Visual/Verbal Integration #2: Academic
Writing as Grunge
The February, 1997 issue of College Composition and Communication announced an interesting experiment. Geoff Sirc's article, "Never Mind the Tagmemics, Where's the Sex Pistols?" would be published simultaneously in the traditional print journal format of CCC and in the online format of PRE/TEXT.electralite. The textual content is identical in the two versions. One of the principal differences, however, is that the online version attempts to communicate the meaning of the article both through words and through visual media, whereas the print version is purely verbal. To reduce Sirc's rollicking argument to a simple sentence or two, the article is a discussion of how the rebellious mood within composition studies in the 1960s gave way to the staid process orientation of the 1970s. Sirc demonstrates how Comp 68 was closer in spirit to the zeitgeist of Punk rock, than Comp 77, although Comp 77 was Punk's contemporary. Although Sirc wrote the article and has the byline in the PRE/TEXT version, it's probably more accurate to say that the piece is co-produced by Sirc and Vitanza, since Vitanza prepared the article for the Web.

The visual elements I want to note in the Web version of the Sex Pistols article, are the use of layout and typography. The text uses a number of visual effects including color (the screen background, for example, is lime green), enlarged type, unusual screen layout (you scroll across, not down), and indentation to highlight certain points in the article. One effect of the background color and typography is to disrupt the reading process. The lime green background creates considerable noise, and it's difficult to move in and out of the large or other-colored text.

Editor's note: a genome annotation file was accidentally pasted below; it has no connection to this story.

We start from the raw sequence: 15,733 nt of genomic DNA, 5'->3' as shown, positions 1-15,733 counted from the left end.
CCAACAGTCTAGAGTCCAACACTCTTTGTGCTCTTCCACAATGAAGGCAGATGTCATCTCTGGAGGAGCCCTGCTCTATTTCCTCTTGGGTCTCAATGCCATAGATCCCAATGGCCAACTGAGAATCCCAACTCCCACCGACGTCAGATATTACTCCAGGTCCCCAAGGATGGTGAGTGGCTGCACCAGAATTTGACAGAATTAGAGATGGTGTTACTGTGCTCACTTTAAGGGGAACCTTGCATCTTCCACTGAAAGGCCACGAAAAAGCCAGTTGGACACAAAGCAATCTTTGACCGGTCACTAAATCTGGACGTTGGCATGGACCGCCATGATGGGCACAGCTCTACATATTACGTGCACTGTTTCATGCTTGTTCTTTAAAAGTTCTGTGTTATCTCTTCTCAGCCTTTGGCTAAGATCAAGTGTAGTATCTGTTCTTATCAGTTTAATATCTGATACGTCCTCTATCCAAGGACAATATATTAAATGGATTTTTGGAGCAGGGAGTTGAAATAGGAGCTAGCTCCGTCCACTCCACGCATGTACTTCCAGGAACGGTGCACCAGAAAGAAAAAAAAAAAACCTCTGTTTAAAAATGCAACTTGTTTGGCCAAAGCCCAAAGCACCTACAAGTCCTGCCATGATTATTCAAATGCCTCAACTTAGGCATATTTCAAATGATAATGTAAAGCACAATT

Figure 1: from "Never Mind the Tagmemics"

Because it's almost impossible not to skip from one highlighted section to another, in a sense the reading process is "delinearized." Another effect is that the highlighted text provides a kind of map through the material, an interpretation, a gloss on what this piece is really about. For example, at one point, in describing the nihilism of punk, Sirc asks, "What about the rhetoric of the middle finger?".



Figure 2: from "Never Mind the Tagmemics"

In the print version, this phrase is deeply buried in the text, in the middle of the article, in the middle of a long paragraph. In the online version, you can see how it is treated. While the in-your-face graphics of the sex pistols article is a bit of a visual cliché, it's an appropriate cliché for a discussion of an in-your-face musical/cultural movement. It too resembles pop-up video in that the original genre, academic writing, is destabilized and begins to look like something else - maybe a grungy beer advertisement or an entertainment zine.
Looking AT and looking THROUGH
The Visual as Invisible in Online Journals
Visual/Verbal Integration #1: Webtext as Visual Text
Visual/Verbal Integration #2: Academic Writing as Grunge
Visual/Verbal Integration #3: Visual Structure and the Online Journal
  Works Cited